YOUNG says, "A friend is the balsam of life"--Shakspeare says,--but why should I pester you with quotations?--to shew you the depth of my erudition, and strut like the fabled bird in his borrowed plumage--in good honest truth, my friend--I rejoice to see thy name at the bottom of the instructive page--and were fancy and invention as much my familiar friends as they are thine--I would write thee an answerer--or try, at least, as agreeably easy--and as politely simple.--Mark that; simplicity is the characteristic of good writing--which I have learnt, among many other good things, of your Honor--and for which I am proud to thank you;--in short I would write like you—think like you (of course); and do like you; but as that is impossible, I must content myself with my old trick;--now what that trick is--thou art ignorant--and so thou shalt remain--till I congratulate you upon your recovery--A propos, you begun your letter ill, as we do many things in common life;--ten days elapsed before you finished it--consequently you finished it well.--My dear friend, may you, thro' God's blessing, ever finish happily what you undertake--however unpromising the beginning may appear to be!--I want you much in town--for my own sake--that's a stroke of self-love.--And do you mean to bring any candles up with you?--that's another!--I do not wonder at your making your way amongst the folks of Hull--although there are four of the same profession;--we love variety.--I will give them credit for admiring the Artist;--but if they--that is two or three of them--have penetration to look deeper--and love the Man--then I shall believe that there are souls in Hull.--So--my cramp epistle fell into the hands of thy good and rev. father--tant pis--why he must think me blacker than I am.--Mons. B-- goes on well:--I suppose you know he has opened an Academy in St. Albans Street--at two guineas a year--naked figures three nights a week--Mr. Mortimer--and several eminent names upon his list--and room left for yours--he hops about with that festivity of countenance--which denotes peace and good-will to man.--I have added to my felicity--or Fortune more properly has--three worthy friends--they are admirers and friends of Mortimer and Sterne;--but of this--when we meet.--You are expected at B---- House upon your return--and I hope you will call on them, if consistent with your time--and agreeable to you.--My friend L---- is in town, and intends trying his fortune among us--as teacher of murder and neck-breaking--alias--fencing and riding.--The Tartars, I believe, have few fine gentlemen among them--and they can ride--though they have neither fencing nor riding masters;--and as to genteel murder--we are mere pedlars and novices--for they can dispatch a whole caravan--or a hoorde--and eat and drink--wench and laugh--and, in truth, so far they can match our modern fine gents.;--they have no acquaintance with conscience--but what's all this to you?--nothing--it helps to fill up the sheet--and looks like moralizing;--the good-natured partiality of thy honest heart will deem it--not absolutely nonsense.--Alas!--thus it often happens--that the judgement of a good head is--bumfiddled--and wrong biass'd by the weakness of a too kind heart;--under that same weakness let me shelter my failings and absurdities--and let me boast at this present writing--that my heart is not very depraved--and has this proof of not being dead to virtue;--it beats stronger at the found of friendship--and will be sincerely attached to W---- S----, Esq--while its pulsations continue to throb in the breast of your obliged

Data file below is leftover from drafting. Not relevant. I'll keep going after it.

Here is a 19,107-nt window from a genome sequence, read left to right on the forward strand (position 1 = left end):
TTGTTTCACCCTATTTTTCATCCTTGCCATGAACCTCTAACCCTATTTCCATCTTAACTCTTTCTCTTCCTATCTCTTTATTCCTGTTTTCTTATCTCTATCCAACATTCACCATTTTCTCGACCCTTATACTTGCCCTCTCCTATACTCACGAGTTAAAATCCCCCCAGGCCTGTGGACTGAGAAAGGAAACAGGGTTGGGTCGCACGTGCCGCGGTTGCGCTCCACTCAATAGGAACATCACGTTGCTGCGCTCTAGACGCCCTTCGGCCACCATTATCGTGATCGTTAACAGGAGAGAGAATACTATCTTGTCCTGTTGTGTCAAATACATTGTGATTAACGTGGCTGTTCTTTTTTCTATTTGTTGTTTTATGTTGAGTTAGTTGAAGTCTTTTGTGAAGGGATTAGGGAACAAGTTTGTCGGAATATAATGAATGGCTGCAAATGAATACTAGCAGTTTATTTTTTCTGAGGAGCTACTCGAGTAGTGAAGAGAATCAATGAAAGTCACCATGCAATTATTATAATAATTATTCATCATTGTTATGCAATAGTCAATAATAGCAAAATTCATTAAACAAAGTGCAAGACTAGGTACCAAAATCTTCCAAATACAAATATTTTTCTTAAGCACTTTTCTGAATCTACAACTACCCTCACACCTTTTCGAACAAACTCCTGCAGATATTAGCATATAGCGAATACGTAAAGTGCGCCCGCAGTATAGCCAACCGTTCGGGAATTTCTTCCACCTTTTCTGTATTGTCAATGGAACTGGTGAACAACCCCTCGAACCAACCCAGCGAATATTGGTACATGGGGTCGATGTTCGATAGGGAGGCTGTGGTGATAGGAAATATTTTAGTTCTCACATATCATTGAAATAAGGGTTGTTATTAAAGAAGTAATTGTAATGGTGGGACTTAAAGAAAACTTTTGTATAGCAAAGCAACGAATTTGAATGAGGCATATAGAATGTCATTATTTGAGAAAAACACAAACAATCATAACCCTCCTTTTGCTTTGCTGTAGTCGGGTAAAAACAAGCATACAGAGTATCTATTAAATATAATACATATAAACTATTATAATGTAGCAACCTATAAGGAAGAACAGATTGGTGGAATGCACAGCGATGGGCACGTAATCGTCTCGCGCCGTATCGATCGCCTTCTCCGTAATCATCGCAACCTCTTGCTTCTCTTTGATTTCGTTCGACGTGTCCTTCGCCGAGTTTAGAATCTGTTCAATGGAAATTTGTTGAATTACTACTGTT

Do pray think about returning--the captain--the girls--the house--the court, stand all--just where they did--when you left them.--Alas! Time leaves the marks of his rough fingers upon all things--Time shrivels female faces--and fours small-beer--gives insignificance, if not impotency, to trunk-hose--and toughness to cow-beef.--Alas! alas! alas!--
TO MR. STERNE.
IT would be an insult on your humanity (or perhaps look like it) to apologize for the liberty I am taking--I am one of those people whom the vulgar and illiberal call "Negurs."--The first part of my life was rather unlucky, as I was placed in a family who judged ignorance the best and only security for obedience.--A little reading and writing I got by unwearied application.--The latter part of my life has been--thro' God's blessing, truly fortunate, having spent it in the service of one of the best families in the kingdom.--My chief pleasure has been books.--Philanthropy I adore.--How very much, good Sir, am I (amongst millions) indebted to you for the character of your amiable uncle Toby!--I declare, I would walk ten miles in the dog-days, to shake hands with the honest corporal.--Your Sermons have touch'd me to the heart, and I hope have amended it, which brings me to the point.--In your tenth discourse, page seventy-eight, in the second volume--is this very affecting passage--"Consider how great a part of our species--in all ages down to this--have been trod under the feet of cruel and capricious tyrants, who would neither hear their cries, nor pity their distresses.--Consider slavery--what it is--how bitter a draught--and how many millions are made to drink it!"--Of all my favorite authors, not one has drawn a tear in favour of my miserable black brethren--excepting yourself, and the humane author of Sir George Ellison.--I think you will forgive me;--I am sure you will applaud me for beseeching you to give one half hour's attention to slavery, as it is at this day practised in our West Indies.--That subject, handled in your striking manner, would ease the yoke (perhaps) of many--but if only of one--Gracious God!--what a feast to a benevolent heart!--and, sure I am, you are an epicurean in acts of charity.--You, who are universally read, and as universally admired--you could not fail--Dear Sir, think in me you behold the uplifted hands of thousands of my brother Moors.--Grief (you pathetically observe) is eloquent;--figure to yourself their attitudes;--hear their supplicating addresses!--alas!--you cannot refuse.--Humanity must comply--in which hope I beg permission to subscribe myself,